FOR IMMEDIATE RELEASE
December 19, 2008
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A profitable holiday shopping season depends on manufacturers providing retailers with incentives to forecast demand, says UC business professor
Retailers may not have predicted an official recession for this year’s holiday shopping season, but they can make better future forecasting decisions, according to Terry Taylor, associate professor at UC Berkeley’s Haas School of Business.
“The current economy points to the importance or value of knowing what the market will look like when you’ll actually plan to sell the product, “ says Taylor. Taylor’s research suggests strategies for both manufacturers and retailers to optimize profit. First, retailers should invest in forecasting to better predict demand. Second, manufacturers, by offering a “menu” of purchasing agreements, can encourage retailers to invest in forecasting demand.
In the working paper, “Incentives for Retailer Forecasting: Rebates versus Returns,” Taylor and co-author Wenqiang Xiao, assistant professor, Stern School of Business, New York University, find that when a retailer’s forecasting efforts are taken into account, contracts allowing retailers to return orders are more effective than those involving rebate offers.
Taylor describes returns and rebates as “mirror images.” Return policies allow retailers to return unsold goods to the manufacturer for a pre-determined credit. Rebates, on the other hand, pay the retailer a bonus every time she sells a unit of merchandise. “A rebate compensates the retailer for selling units, whereas returns essentially compensate the retailer for not selling units,” says Taylor.
“It’s natural to think that rebates might be the better way to go if a manufacturer is trying to encourage a retailer to invest in forecasting. After all, a returns policy is basically an insurance policy, which means the retailer doesn’t have to worry as much about what the actual demand will end up being,” says Taylor. However, the study finds placing orders with a return policy is more effective for the supplier.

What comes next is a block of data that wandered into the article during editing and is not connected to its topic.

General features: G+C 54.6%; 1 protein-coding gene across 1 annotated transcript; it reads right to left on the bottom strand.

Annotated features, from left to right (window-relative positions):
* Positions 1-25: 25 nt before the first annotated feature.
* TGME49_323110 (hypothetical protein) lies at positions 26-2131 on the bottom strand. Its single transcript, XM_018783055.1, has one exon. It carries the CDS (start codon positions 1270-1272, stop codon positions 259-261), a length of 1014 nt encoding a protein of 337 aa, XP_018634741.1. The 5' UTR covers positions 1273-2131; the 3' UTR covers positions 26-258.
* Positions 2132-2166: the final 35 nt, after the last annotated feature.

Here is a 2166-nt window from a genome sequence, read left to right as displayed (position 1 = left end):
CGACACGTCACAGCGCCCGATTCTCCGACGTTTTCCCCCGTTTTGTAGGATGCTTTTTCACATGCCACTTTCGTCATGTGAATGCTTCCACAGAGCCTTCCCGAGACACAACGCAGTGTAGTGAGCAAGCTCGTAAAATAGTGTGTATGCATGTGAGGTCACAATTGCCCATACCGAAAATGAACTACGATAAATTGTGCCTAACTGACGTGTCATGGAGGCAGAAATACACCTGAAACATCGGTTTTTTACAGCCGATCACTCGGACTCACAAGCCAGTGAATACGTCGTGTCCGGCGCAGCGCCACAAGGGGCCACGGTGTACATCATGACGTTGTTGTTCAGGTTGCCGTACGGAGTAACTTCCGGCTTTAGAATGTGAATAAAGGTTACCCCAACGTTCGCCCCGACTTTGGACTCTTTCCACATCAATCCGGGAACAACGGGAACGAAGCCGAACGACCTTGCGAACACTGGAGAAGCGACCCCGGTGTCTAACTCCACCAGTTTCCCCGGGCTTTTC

“The trick is to offer a menu of choices,” says Taylor. For example, a manufacturer gives the retailer the option to purchase either at a high unit price coupled with a generous return credit or, the option to buy at a low unit price coupled with a stingy return credit. Retailers who have done their forecasting homework benefit from this “menu” because they can choose the option that best fits with their sense of market demand. Using pre-season testing to forecast demand can be expensive but Taylor emphasizes, “When there is a downturn in the economy, there is less room for error.”
The paper’s conclusions are based on an analytical model that captures the retailer’s forecasting effort, contract selection, and ordering decisions. The paper offers advice to retailers about how much time and resources they should devote to forecasting demand given a certain set of contractual terms. The value of having the better demand information depends on the terms that are available to the retailer. Taylor says retailers can benefit by thinking about the interaction between the terms of trade and their forecasting efforts.
Finally, the paper acknowledges that manufacturers might not always want to encourage their retailers to invest in forecasting. “When a retailer invests in forecasting, she obtains a strategic advantage over the manufacturer through the private information she obtains, and this can end up hurting the manufacturer,” says Taylor. However, even when the manufacturer wants to discourage forecasting efforts, the paper shows that offering returns is more effective than offering rebates.
Taylor is a member of Haas’ Operations and Information Technology Management Group.